Quick Tips—A series of quick web development tips from Harry Roberts of CSS Wizardry

I wrote the popular Web Design+ quite some time ago—it is a very extensive and quite long document that has been recognised throughout the industry. I decided however that there was a need for a more succinct guide to web development best practices on the web. Here it is… ‘Quick Tips’. Keep checking back as I will be constantly updating this resource.

CSS is not a programming language

There are several tools and frameworks out there at the moment which extend CSS to adopt a more programmatic syntax and function. It is in my opinion that these are only really of benefit to people who haven’t yet mastered writing CSS properly from the outset…

If you learn how to write your CSS sensibly, write more shared styling and utilise the cascade fully, you will see little if any need for things like SAAS et al.

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CSS alone is no good

“CSS is the steak to web standards’ steak dinner”

Harry Roberts

CSS is only of any use if it’s used in the right context. There’s no point nicely styling your table based layout with CSS—you need to go the whole distance.

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Don’t reinvent the wheel

There are set ways to do things when it comes to web development—as dynamic and fast-changing as the web is, there are tried and tested methods that just work.

The best example I’ve seen of this was a developer making a table using a <ul>. Why?! The <table> element was invented for just that reason. Although an experiment it was essentially pointless. I summed it up with this quote:

“It’s a pointless experiment though. It’d be like experimenting making a house out of tampons—doable but just plain wrong.”

Harry Roberts

Wisdump picked up on this and covered it in their article CSS Aid’s “Tables without Tables” misses the point…

No matter how amazing your idea may seem, there’s usually a reason that it’s not been done before.

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Bad code isn’t quicker

“Any developer who blames poor code on time constraints is talking out of their….”

Harry Roberts

If a developer is any good at what they do they will strive to turnaround the best code possible in a shorter time. Opting to code badly due to time constraints is the worst excuse ever.

You should be quicker at things you’re best at, no? So if bad code is quicker for you than proper code then there are some real problems. Tables are not quicker than proper markup and CSS*!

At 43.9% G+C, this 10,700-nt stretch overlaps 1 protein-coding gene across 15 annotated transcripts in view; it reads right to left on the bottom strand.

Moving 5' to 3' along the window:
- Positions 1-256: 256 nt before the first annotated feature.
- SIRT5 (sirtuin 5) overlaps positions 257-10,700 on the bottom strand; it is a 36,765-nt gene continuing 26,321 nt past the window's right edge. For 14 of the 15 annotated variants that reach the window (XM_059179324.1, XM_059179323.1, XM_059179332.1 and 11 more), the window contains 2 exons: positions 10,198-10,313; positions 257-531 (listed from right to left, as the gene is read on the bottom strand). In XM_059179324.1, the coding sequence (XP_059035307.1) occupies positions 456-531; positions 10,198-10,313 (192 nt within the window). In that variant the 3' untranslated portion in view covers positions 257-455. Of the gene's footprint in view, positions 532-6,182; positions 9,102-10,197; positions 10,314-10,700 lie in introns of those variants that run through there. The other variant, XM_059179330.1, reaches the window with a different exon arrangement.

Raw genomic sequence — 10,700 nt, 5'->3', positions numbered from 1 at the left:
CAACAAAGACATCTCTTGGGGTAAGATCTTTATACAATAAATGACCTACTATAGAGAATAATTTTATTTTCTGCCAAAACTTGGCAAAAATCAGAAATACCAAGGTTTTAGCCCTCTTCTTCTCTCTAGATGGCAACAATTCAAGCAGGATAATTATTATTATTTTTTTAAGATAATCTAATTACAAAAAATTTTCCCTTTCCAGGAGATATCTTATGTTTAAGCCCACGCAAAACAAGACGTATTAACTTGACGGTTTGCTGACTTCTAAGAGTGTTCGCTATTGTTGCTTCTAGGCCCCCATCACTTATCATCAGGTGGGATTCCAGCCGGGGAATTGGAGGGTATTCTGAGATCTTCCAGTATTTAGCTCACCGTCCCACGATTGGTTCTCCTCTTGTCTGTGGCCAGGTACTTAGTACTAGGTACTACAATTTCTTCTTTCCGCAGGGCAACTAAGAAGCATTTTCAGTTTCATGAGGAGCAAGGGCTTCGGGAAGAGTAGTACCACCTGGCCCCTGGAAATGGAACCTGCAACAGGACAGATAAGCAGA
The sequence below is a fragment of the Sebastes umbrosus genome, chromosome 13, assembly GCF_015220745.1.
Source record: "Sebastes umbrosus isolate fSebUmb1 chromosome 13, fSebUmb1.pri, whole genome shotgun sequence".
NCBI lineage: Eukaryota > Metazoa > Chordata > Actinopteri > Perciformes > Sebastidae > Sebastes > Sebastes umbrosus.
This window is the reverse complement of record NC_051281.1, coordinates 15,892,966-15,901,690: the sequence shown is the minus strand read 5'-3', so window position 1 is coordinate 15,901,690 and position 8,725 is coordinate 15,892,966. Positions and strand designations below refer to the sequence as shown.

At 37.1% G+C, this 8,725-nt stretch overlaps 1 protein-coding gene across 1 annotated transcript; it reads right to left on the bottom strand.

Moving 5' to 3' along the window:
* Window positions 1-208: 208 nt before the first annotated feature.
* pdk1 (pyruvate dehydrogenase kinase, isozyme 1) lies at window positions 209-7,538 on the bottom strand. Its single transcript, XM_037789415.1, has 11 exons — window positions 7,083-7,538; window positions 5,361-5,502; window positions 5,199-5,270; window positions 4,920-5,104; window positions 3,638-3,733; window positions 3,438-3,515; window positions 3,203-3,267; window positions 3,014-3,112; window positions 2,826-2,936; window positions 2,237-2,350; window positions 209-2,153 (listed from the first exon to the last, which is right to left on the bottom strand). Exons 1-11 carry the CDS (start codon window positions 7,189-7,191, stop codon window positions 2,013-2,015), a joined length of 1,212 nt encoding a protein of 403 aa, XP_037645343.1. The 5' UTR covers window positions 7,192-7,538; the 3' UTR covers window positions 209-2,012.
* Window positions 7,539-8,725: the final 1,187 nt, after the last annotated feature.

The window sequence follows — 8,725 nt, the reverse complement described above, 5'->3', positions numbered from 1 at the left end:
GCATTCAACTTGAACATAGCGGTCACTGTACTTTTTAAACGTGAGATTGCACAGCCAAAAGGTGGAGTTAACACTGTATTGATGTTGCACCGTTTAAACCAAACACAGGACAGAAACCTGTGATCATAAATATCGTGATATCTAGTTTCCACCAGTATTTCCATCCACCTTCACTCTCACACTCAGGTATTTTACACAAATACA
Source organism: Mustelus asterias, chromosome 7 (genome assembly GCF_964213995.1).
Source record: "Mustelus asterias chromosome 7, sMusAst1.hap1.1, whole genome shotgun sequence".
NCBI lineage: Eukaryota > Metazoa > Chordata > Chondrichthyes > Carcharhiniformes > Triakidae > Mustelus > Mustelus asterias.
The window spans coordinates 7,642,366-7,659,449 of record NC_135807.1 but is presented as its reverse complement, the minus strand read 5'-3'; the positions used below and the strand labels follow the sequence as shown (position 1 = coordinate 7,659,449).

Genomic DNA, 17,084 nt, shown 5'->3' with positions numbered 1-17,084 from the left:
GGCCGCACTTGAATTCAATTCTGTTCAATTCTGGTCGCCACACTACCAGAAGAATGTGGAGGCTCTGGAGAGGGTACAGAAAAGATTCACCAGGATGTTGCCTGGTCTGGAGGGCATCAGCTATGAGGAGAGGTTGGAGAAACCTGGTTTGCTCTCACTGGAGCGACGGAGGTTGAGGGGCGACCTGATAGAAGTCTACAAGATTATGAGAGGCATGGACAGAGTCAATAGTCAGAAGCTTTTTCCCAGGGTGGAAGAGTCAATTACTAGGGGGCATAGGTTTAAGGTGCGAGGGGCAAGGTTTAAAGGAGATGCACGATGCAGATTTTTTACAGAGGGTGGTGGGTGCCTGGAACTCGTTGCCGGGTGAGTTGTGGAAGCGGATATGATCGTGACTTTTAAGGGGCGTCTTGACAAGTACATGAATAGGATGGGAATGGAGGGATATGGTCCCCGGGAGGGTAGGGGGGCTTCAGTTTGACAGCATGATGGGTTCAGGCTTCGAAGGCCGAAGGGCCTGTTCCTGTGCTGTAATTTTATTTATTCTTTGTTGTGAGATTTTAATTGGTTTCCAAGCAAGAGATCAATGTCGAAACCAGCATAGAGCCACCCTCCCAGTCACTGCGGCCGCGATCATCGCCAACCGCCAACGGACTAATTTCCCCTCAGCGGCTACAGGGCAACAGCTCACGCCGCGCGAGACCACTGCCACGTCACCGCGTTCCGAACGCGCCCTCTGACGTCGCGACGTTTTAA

*unless of course you’re exporting HTML from Fireworks ;-)

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Stop images with negative margins getting ‘cropped’ in IE6

If you’ve ever had to pull an image out of a container using negative margins you will have no doubt found that IE6 clips the image at the edge of the parent container, regardless of its overflow state. The simplest and quickest way to combat this is to apply display:block; and position:relative; to the offending image.

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Hang punctuation

A tiny but significant typographical feature you should ideally add to your site is hung punctuation. This basically outdents things like quote marks, bringing them out of the vertical alignment of a body of text and neatening up the edges of the copy. Below is unhung (incorrect) punctuation:

“Lorem ipsum dolor sit amet, consectetuer adipiscing elit. Aenean commodo ligula eget dolor. Aenean massa. Cum sociis natoque penatibus et magnis dis parturient montes, nascetur ridiculus mus. Donec quam felis, ultricies nec, pellentesque eu, pretium quis, sem. Nulla consequat massa quis enim.”

An author’s name here

As you can see this creates an odd effect in the whitespace between the bottom of the opening quote mark and the top of the second line. A much nicer approach would be to hang the opening quote mark, thus:

“Lorem ipsum dolor sit amet, consectetuer adipiscing elit. Aenean commodo ligula eget dolor. Aenean massa. Cum sociis natoque penatibus et magnis dis parturient montes, nascetur ridiculus mus. Donec quam felis, ultricies nec, pellentesque eu, pretium quis, sem. Nulla consequat massa quis enim.”

An author’s name here

The CSS for this is simply blockquote p{ text-indent:-0.5em; }. Assuming you always use double opening quotes (&ldquo;) then -0.5em; will generally pull the quote out just the right amount.

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Make use of config files

Config files are more commonly used on larger sites, but they have huge benefits on smaller builds too. Take the following config.ini file for example (→ denotes line wrap):

;Define general site data
domain = "/index.html"
name =	CSS Wizardry
keywords = web standards, semantics, →
  accessibility, typography, web developer, →
  CSS, xHTML, HTML5, Harry Roberts →
  description = Semantic web →
  development, web standards, CSS Wizardry and →
  other stuff.
phone = "0800 000 000"

;Defnine critical paths
stylesheets = css/
images = images/
javascript = js/

This contains information about the website, information that gets shared across all pages but only really needs writing once. Now you have your data set up you need to interpret this file, thus config.php (→ denotes line wrap):

$iniConfig = parse_ini_file('/includes/ →
  config.ini', true);

define('ROOT', $iniConfig['SiteData']['domain']);
define('SITE_NAME', $iniConfig['SiteData'] →
define('KEYWORDS', $iniConfig['SiteData'] →
define('DESCRIPTION', $iniConfig['SiteData'] →
define('PHONE', $iniConfig['SiteData'] →

define('STYLESHEETS', ROOT.$iniConfig['Paths'] →
define('IMAGES', ROOT.$iniConfig['Paths'] →
define('JAVASCRIPT', ROOT.$iniConfig['Paths'] →

Now for each line beginning define you’re assigning a value to the uppercase word immediately after. Therefore define('ROOT', $iniConfig['SiteData']['domain']); gives ROOT the value assigned to domain that you set up in config.ini.